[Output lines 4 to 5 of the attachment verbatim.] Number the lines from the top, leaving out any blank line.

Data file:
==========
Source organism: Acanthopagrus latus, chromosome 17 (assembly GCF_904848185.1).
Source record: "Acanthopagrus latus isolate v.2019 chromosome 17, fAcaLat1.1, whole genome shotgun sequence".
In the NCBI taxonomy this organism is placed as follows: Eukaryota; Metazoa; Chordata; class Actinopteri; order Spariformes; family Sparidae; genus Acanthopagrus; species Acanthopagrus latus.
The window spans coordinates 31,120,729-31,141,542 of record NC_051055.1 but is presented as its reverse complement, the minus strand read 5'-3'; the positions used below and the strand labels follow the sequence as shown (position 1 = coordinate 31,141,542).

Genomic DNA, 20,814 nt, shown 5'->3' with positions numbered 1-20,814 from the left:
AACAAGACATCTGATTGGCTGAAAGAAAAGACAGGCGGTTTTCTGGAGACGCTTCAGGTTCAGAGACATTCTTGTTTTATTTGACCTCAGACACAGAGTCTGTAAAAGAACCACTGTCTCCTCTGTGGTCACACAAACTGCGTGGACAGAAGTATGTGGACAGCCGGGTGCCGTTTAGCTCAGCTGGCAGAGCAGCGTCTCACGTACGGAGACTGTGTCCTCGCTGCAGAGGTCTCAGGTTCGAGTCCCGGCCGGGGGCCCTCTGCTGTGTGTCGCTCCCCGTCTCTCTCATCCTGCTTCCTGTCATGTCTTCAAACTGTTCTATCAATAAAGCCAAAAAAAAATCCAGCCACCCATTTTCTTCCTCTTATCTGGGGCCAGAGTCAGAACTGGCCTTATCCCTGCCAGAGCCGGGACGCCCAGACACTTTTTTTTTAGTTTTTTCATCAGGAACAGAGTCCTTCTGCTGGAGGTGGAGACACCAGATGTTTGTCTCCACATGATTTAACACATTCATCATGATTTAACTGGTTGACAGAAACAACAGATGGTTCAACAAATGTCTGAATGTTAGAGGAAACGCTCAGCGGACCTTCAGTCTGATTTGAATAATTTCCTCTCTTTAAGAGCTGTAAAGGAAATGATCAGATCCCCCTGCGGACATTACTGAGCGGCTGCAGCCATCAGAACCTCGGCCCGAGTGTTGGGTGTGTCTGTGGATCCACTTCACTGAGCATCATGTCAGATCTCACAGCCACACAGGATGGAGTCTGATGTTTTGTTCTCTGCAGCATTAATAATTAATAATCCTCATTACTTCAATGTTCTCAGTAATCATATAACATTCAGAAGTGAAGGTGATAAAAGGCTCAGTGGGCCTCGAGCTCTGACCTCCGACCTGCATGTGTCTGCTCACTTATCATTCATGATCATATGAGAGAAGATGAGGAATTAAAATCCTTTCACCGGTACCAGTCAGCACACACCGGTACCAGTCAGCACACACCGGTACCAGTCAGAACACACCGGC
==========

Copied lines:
The window spans coordinates 31,120,729-31,141,542 of record NC_051055.1 but is presented as its reverse complement, the minus strand read 5'-3'; the positions used below and the strand labels follow the sequence as shown (position 1 = coordinate 31,141,542).

Genomic DNA, 20,814 nt, shown 5'->3' with positions numbered 1-20,814 from the left: